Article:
Philanthropic giving is becoming an increasingly important economic force around the world. A recent published article explains how brain scans show people are happier by simply thinking about making a donation to help others. The article went on to say, this happens because thoughts of helping activate the area in the brain that is associated with happiness — the mesolimbic pathway. This, in turn releases dopamine, a neurotransmitter that regulates the brain’s centers for reward and pleasure.
The U.S. has an outstanding tradition of philanthropy– a tradition that is rooted in our frontier history. It has become a powerful force in our society, but the challenges are great, particularly during an economic downturn that has dampened contributions even as the demand for services escalates. In the book, Getting to Giving: Fundraising the Entrepreneurial Way, published in 2011, by Howard H. Stevenson and Shirley Spence, both authors detail an approach to fundraising that is almost “Zen-like in its philosophy”, even as it offers plenty of concrete, detailed advice on what it takes to be a successful fundraiser.
For example, in the book’s introduction Stevenson writes, “For me, fundraising is a personal thing. It gives me an opportunity to change my world view in a positive way. Just as my charitable giving makes visible those values or issues I care about, so do my fundraising activities. This is critically important. As a fundraising leader, you need to feel a personal commitment to the cause and the organization that you choose to support and promote. Not only will you be more effective, but you also will derive much greater satisfaction from your work. Logically, then, the question becomes: How do you want to change the world?“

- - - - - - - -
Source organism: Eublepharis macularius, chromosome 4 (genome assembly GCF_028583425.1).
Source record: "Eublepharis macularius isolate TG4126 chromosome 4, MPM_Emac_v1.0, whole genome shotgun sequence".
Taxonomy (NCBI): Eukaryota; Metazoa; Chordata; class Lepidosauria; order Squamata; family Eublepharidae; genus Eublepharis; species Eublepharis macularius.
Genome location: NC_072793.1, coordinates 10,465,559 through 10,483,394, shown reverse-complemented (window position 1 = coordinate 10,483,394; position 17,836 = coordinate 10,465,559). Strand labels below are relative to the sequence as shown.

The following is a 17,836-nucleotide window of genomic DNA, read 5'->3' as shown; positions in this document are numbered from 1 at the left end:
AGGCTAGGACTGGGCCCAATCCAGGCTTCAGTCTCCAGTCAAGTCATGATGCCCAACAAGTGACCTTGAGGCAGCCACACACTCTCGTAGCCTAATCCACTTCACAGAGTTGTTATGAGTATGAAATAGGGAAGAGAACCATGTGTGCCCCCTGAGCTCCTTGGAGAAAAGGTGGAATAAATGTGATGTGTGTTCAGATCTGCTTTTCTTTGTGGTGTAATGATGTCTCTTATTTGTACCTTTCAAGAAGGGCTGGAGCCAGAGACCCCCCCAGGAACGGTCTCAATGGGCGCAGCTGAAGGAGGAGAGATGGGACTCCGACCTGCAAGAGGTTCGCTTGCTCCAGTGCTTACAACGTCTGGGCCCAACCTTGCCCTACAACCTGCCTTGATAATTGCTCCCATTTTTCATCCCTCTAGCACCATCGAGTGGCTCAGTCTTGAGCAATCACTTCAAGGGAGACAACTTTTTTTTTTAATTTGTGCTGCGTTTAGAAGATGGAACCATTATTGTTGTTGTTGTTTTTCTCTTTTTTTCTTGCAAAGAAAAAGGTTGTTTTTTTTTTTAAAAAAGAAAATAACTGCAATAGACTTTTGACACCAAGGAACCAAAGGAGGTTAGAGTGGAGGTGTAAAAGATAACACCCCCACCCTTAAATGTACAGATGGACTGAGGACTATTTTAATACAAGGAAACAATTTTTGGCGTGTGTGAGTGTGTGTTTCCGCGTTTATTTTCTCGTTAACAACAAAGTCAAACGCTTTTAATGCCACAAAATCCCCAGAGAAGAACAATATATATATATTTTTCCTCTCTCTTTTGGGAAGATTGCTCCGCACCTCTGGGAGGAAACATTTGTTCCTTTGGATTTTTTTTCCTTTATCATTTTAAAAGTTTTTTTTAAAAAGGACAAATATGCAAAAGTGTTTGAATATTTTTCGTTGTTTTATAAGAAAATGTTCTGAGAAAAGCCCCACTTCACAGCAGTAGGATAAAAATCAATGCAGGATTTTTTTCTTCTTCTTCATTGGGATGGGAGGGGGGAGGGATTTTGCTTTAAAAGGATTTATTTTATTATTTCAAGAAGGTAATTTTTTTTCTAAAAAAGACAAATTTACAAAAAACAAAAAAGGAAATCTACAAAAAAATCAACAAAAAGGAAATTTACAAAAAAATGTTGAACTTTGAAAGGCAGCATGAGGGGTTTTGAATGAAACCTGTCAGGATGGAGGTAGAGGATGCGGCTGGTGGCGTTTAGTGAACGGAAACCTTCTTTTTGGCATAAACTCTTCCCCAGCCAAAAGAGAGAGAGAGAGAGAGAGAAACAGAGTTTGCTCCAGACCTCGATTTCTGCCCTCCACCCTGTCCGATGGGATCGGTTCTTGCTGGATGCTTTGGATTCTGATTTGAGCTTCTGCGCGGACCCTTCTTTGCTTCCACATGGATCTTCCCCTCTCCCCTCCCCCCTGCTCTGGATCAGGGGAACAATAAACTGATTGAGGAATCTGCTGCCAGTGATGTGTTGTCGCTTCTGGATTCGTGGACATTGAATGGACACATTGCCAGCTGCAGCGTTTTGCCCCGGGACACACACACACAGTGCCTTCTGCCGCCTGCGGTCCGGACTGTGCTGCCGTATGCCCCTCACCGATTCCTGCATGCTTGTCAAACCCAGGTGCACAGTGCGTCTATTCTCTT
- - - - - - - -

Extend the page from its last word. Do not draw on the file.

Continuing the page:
In addition to talking about his personal fundraising experience, Stevenson discusses how him and co-author, Shirley Spence have looked at what’s going on in the contemporary world of philanthropy by scrutinizing a wide range of institutions and individuals for fundraising dos and don’ts. Additionally, they have solicited input from experienced volunteer and professional fundraisers, as well as interviewing several philanthropic individuals they know, probing for the donor’s perspective. As both authors reflect on that, they have tried to extract the essence of effective fundraising. This research process has reinforced their belief in taking the donor’s perspective. Asking and answering some critical donor questions– aimed at successfully making your case for a significant gift– has become the core of their book. The authors have settled on the following four questions that a donor must implicitly say “yes” to, about an organization and cause:
- Are you doing important work?
- Are you well managed?
- Will my gift make a difference?
- Will the experience be satisfied to me?
Stevenson’s deep understanding of organizations and human motivation have contributed to his success as a fundraiser within a variety of institutions, large and small, and he shares his wisdom in the book, Getting to Giving: Fundraising the Entrepreneurial Way. The message is clear: real success as an entrepreneurial fundraiser lies in identifying the challenges and unique opportunities presented by potential donors. This approach emphasizes the cultivation of donor-partners in ways that bring major gifts and extraordinary personal satisfaction. The book is a valuable read for donors hoping to refine their giving strategy. Additionally, Board members and CEOs of nonprofits who want to establish a more effective development function should read-and share-this essential guide to fundraising leadership in the 21st century.